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Forest  Forest Wildfire Within the Proposed Douglas-Fir National Monument

The area of the proposed Douglas-Fir National Monument encompasses the heart of the the coastal Douglas-fir forests that range from British Columbia to California. As such, it is subject to the same risks of wildfires, and to the same controversy about wildfires, that confront other parts of the Pacific Northwest.

Portions of the proposed Douglas-Fir National Monument have been subject to some of the fires burning in Oregon recently. The Holiday Farm fire burned across much of the northern side of the McKenzie River watershed, and the Lionshead and Beachie Creek fires burned along the North Santiam watershed in 2020. All of these fires affected areas both inside and outside the proposed Douglas-Fir National Monument. You can learn more about the fires of 2020 here. There have been other, much smaller fires before and after the fires of 2020.  There will be more large and small fires in the future.

These fires, and recent scientific studies of fires in the west, challenge much of the common mis-perceptions about wildfires.

Fires are Historically not Uncommon and are Vital for Old-Growth and Other Forests

Historic studies show that larger wildfires are common periodically in the Pacific Northwest. Millspaugh, et. al., Geology 2000, Steel, et. al., Ecosphere 2015. Episodic fires are not only usual, but contribute to the establishment, continuation and renewal of old-growth forests. The old-growth forests we love and admire today were born after large natural, stand-replacing disturbances: usually fire, but also sometimes from a major windstorm, massive outbreak of a natural native insect or disease pathogen, or even the occasional volcano.

Science Refutes Common Myths About Wildfires

Scientific studies have recently shown that:
• Active forest management (logging) makes intense fires more likely. The more the forest is left alone (protected from logging), the less intense the fires. Bradley, et al.; Ecosphere, 2016. Wilderness areas and National Monuments pose less danger to nearby heavily managed private forests than they are threatened by them.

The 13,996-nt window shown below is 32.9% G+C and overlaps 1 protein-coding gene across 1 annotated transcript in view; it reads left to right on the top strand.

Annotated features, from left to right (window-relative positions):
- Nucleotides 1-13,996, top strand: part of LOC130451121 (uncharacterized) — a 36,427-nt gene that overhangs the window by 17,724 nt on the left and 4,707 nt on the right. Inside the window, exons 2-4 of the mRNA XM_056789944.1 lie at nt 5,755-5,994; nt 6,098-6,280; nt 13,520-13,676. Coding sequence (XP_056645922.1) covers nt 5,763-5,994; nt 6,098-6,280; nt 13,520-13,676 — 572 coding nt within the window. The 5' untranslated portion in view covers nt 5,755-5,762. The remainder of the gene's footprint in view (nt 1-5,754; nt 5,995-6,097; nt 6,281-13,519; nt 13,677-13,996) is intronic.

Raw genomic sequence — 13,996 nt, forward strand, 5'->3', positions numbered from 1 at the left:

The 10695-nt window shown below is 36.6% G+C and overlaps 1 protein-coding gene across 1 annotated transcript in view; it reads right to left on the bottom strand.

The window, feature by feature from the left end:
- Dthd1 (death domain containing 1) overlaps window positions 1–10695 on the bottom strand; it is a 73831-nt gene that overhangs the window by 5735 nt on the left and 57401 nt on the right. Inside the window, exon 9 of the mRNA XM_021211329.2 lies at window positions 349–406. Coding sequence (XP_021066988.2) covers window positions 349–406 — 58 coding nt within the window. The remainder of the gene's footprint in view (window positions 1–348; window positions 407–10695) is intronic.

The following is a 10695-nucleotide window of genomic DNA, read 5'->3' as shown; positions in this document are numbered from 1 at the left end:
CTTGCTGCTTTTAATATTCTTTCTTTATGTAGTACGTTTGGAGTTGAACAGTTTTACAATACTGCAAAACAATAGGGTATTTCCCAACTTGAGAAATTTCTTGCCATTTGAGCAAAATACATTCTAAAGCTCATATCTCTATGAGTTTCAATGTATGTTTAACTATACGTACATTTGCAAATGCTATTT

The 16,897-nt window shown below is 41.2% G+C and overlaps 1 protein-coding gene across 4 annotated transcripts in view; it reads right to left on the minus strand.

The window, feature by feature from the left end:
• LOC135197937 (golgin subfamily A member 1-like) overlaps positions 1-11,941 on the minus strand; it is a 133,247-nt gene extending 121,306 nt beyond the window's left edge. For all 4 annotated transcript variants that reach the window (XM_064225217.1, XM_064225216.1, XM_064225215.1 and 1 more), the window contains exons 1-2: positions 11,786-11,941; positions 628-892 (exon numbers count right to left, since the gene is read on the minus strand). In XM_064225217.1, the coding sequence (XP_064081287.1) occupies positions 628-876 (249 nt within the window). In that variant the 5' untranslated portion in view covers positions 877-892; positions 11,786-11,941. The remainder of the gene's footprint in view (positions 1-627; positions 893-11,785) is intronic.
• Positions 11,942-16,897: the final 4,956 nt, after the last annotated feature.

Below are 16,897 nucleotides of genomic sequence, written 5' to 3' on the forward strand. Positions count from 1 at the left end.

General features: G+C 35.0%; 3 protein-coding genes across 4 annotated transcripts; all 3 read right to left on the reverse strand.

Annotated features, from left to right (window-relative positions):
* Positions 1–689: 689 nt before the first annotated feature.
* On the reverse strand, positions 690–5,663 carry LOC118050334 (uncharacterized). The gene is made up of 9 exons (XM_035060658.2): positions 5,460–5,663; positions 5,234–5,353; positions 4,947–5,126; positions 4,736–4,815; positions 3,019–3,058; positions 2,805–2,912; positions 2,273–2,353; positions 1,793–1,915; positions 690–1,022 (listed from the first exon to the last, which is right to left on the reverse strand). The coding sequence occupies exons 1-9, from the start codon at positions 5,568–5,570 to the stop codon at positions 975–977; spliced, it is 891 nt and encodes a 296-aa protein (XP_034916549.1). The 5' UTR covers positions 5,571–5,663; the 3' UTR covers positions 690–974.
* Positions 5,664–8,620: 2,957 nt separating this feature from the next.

• Fire frequency and fire intensity are inversely related. Steel et al.; Ecosphere, 2015,
• Climate and weather have a larger impact on the number and the intensity of wildfires than does fuel load in forests such as Douglas-fir forests. Schoennagel, et. al., BioScience 12004 Extensive, stand-replacing fires occur one to many centuries and are typically associated with infrequent high-pressure blocking systems that promote regional climate patterns of drought. Steel, et. al., Ecosphere 2015. Common sense shows this: the Oregon Coast Range has a much heavier fuel load (trees and understory) than do the Cascades, but there are fewer fires, because of the climate.
• The Forest Service knows the accuracy of most, if not all, of these scientific conclusions. But for several reasons, it continues to ignore the science and its own studies and spend billions on fire suppression and other unjustified, and eventually unsuccessful, attempts to prevent wildfires. OPB Article

A New Approach to Wildfires in the Proposed Douglas-Fir National Monuments

One of the benefits of the creation of the Douglas-Fir National Monument can be a demonstration of the value of a new approach to dealing with wildfires. A properly managed Douglas-Fir National Monument can:

• Demonstrate the value of treating different fires differently. More than 80 percent of western fires are human caused, rather than by lightning. Most human caused fires start within a mile of a road. Human-caused fires should continue to be discouraged through education, enforcement, punishment and limiting access during extreme weather conditions that make human-caused ignitions more likely. Natural, lightning-caused fires should be allowed to burn as natural fires. The result will be that in some, or many, cases the fires go out on their own, especially if weather conditions, fuel conditions, and locations favor such outcomes. In other cases, the fires will burn over thousands of acres and perhaps for several weeks until the weather changes and the fires are naturally extinguished. This is what happened throughout history, and what happens now for most large fires, despite the millions spent to fight the fires.

• Demonstrate fire’s natural place in the forest. Within the proposed Douglas-Fir National Monument, natural fire is infrequent; on average, fire affects a particular stand of trees only once in several hundred years. What makes old-growth Douglas-fir forests so magnificent is that large accumulation of living wood. It rarely burns because the old-growth trees have very thick and fire-resistant bark. You’ll often see char marks on some very old and very living trees.